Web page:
Labor's legislative agenda includes stimulus, Employee Free Choice Act and more

WASHINGTON (PAI)--With the new Democratic-run 111th Congress convening on Jan. 6, and with larger pro-worker majorities, labor has assembled a legislative agenda that starts with the Employee Free Choice Act and a massive stimulus bill, but doesn’t stop there.

From the right to sue companies for sexual pay discrimination to the right of public safety workers to collectively bargain to rewriting the basic federal aid to education law, unions have a list of legislation they’re ready to push.

While the Employee Free Choice Act will be the top cause of workers and their allies – including seven leading consumer groups – it won’t be the first issue to come up. So unionists are conducting a massive 16-state campaign operation to convince constituents of its economic need, and to have them pressure wavering lawmakers. The goal: Get the bill to the desk of President Barack Obama by Labor Day.

Their drive is designed to counter an expensive business ad campaign against the legislation. The bill is designed to help level the playing field between workers and bosses in organizing and bargaining. But business calls EFCA “Armageddon.” De-parting Wal-Mart CEO Lee Scott, head of the nation’s largest, virulently anti-worker firm, says the present system has “us in the driver’s seat” and “we won’t yield the wheel.”

In planning strategy to pass the bill, “We need to have more GOP support than Specter,” for the Employee Free Choice Act, says AFL-CIO Legislative Director Bill Samuel, referring to Senate co-sponsor Arlen Specter, R-Pa. “With Obama (an EFCA backer) in the White House, we and Obama will reach across the aisle for it.

“And without George W. Bush there, some moderate Republicans may feel free to support us. It’s been a long time since they’ve been able to behave like moderates without being called on the carpet,” Samuel adds. The GOP president hates EFCA.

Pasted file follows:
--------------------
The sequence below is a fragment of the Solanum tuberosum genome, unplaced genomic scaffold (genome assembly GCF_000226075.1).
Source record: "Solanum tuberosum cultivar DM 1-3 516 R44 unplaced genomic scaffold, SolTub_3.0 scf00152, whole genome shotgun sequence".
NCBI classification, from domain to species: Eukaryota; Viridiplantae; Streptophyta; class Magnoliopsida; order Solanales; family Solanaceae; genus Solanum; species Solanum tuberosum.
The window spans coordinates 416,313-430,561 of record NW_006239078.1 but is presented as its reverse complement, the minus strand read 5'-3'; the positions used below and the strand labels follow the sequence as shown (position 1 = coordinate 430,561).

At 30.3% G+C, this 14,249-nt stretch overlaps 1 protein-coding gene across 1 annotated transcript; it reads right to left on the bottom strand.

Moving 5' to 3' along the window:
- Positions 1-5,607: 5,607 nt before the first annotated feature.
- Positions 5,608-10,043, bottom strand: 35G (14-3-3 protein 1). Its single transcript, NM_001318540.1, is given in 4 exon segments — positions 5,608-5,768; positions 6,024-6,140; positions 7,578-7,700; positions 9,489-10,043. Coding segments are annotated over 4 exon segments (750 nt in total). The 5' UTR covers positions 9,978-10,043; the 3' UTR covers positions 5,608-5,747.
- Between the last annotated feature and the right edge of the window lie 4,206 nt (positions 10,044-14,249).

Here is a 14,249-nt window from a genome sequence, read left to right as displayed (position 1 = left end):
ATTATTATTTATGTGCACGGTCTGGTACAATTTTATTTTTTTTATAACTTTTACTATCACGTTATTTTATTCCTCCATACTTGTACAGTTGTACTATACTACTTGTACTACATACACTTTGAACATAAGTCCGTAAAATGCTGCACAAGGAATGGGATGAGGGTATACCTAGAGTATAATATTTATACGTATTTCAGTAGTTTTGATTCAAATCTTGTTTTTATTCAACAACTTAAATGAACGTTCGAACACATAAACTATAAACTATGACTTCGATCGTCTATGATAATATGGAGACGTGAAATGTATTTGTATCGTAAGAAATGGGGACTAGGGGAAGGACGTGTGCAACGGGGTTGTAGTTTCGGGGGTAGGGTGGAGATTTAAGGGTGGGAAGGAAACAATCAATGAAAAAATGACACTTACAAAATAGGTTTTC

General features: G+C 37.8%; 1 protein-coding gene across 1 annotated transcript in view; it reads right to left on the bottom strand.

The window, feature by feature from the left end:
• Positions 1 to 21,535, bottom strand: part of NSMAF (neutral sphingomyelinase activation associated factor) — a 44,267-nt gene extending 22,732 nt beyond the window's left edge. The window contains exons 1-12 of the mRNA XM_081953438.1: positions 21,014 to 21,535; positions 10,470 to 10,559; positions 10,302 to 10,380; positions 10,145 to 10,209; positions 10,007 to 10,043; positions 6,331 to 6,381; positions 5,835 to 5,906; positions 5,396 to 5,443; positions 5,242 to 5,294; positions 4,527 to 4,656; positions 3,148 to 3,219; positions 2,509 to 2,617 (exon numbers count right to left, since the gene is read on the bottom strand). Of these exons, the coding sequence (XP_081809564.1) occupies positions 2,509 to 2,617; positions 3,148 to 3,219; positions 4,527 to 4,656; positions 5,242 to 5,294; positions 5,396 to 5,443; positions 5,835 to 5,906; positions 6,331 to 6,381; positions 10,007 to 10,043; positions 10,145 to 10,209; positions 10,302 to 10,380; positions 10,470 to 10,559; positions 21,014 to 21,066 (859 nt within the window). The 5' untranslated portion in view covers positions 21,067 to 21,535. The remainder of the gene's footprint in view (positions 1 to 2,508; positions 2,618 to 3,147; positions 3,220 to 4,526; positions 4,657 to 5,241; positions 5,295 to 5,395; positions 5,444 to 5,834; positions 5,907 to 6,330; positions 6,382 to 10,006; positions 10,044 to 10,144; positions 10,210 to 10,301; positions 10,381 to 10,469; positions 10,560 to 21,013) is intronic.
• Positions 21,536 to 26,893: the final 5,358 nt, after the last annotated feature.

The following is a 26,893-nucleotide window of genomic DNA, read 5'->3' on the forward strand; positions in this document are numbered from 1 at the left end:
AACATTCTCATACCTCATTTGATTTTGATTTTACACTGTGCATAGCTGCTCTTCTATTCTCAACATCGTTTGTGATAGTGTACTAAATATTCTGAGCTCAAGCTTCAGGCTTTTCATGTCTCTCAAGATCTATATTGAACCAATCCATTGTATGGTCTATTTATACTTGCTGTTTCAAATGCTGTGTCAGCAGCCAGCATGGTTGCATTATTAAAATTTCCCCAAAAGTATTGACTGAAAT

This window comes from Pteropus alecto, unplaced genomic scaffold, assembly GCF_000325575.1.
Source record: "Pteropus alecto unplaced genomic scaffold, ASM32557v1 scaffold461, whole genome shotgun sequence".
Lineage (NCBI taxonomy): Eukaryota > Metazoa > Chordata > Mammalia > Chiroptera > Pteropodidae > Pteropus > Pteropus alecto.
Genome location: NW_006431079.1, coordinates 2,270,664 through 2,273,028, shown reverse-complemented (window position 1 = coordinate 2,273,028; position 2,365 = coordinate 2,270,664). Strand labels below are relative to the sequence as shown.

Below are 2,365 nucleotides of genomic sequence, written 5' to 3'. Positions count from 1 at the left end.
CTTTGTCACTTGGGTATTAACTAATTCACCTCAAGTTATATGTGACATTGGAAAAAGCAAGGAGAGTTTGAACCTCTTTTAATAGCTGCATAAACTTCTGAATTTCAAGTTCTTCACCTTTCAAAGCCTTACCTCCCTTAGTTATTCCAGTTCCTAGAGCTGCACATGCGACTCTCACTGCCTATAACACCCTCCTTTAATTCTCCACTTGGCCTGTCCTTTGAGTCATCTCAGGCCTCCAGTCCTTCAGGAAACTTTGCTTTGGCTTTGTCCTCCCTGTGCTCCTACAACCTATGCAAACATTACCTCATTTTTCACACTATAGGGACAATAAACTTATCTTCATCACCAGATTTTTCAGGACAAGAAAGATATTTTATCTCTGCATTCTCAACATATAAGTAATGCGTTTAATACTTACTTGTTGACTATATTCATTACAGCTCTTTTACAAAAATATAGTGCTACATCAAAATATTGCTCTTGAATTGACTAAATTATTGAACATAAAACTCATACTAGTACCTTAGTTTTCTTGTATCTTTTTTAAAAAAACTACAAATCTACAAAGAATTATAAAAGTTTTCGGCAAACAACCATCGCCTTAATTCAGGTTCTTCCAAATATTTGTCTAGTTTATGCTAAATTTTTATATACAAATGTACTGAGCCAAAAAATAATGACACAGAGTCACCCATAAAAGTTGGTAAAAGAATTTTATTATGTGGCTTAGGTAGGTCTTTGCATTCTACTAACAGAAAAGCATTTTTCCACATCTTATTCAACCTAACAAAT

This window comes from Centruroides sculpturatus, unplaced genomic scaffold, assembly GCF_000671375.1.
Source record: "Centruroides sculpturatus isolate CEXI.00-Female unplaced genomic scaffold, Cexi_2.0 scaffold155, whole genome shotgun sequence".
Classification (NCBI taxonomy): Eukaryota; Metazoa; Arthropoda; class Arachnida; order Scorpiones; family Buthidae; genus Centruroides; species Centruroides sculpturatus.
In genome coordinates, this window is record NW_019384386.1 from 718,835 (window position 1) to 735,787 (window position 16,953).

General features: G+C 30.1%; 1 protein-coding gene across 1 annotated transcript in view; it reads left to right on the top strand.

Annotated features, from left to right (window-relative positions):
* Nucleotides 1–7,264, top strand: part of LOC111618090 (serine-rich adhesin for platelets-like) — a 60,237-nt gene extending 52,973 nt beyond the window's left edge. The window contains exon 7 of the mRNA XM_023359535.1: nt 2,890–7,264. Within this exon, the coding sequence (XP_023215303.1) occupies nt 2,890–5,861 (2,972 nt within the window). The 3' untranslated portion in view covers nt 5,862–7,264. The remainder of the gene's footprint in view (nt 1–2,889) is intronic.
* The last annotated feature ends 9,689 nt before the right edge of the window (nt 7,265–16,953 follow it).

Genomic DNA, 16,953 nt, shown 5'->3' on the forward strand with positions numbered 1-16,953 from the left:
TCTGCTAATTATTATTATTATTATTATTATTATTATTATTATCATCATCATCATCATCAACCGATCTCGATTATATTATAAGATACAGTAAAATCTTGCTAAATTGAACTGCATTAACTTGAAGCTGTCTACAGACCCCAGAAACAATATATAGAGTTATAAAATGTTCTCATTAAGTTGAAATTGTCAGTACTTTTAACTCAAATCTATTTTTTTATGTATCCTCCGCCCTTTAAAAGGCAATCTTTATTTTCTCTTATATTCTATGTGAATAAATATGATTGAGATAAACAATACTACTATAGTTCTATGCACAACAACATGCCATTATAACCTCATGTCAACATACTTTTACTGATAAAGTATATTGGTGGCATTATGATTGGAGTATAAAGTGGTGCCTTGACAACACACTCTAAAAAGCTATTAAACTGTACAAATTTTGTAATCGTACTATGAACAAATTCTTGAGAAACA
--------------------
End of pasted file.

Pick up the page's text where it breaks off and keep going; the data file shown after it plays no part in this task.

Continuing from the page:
But the first two items to come up will be the stimulus package to counter the deepening second Bush recession and the Senate Labor Committee’s Jan. 9 hearing for Rep. Hilda Solis, D-Calif., Obama’s nominee to be Labor Secretary.

Just behind, says Rep. Chris Van Hollen, D-Md., now a member of the House leadership, will be the Lilly Ledbetter bill to restore the right of workers – women, minor-ities and others – to sue firms for pay discrimination at any time, not just only in their first 180 days on the job. It would overturn a Supreme Court ruling outlawing suits.

“The major priority is the big economic recovery bill,” costing $500 billion to $1 trillion over two years, Samuel told Press Associates Union News Service. And even with increasing demands from around the country for a slice of the stimulus dollars, “It’s very possible there will be enough money in it to meet all the pressing needs,” he adds.

“This is a longer-than-normal recession,” Samuel says. “So the government could commit resources to projects that could be ready in six months, nine months or a year,” besides focusing on immediate needs, he explains. “It could be done in phases.”

Pieces of the stimulus bill, which Obama aides and congressional Democratic leaders are working on, would include:

* Extended and expanded jobless benefits. With unemployment at 6.7% in November and expected to continue upwards, Samuel says the extension will be a part of the stimulus package. Long-term, Congress needs to revamp the unemployment insurance program so it covers more jobless people, and aids them more. Only one-third of the unemployed now get benefits, he points out.

* Infrastructure projects, and specifically those projects that not only help rebuild, the nation’s roads, runways, bridges and schools, creating tens of thousands of jobs, but also make them “greener” and enhance energy efficiency. That combination is a key goal of both Obama and, for a long time, the Steel Workers. Other unions have signed onto the “green jobs” effort.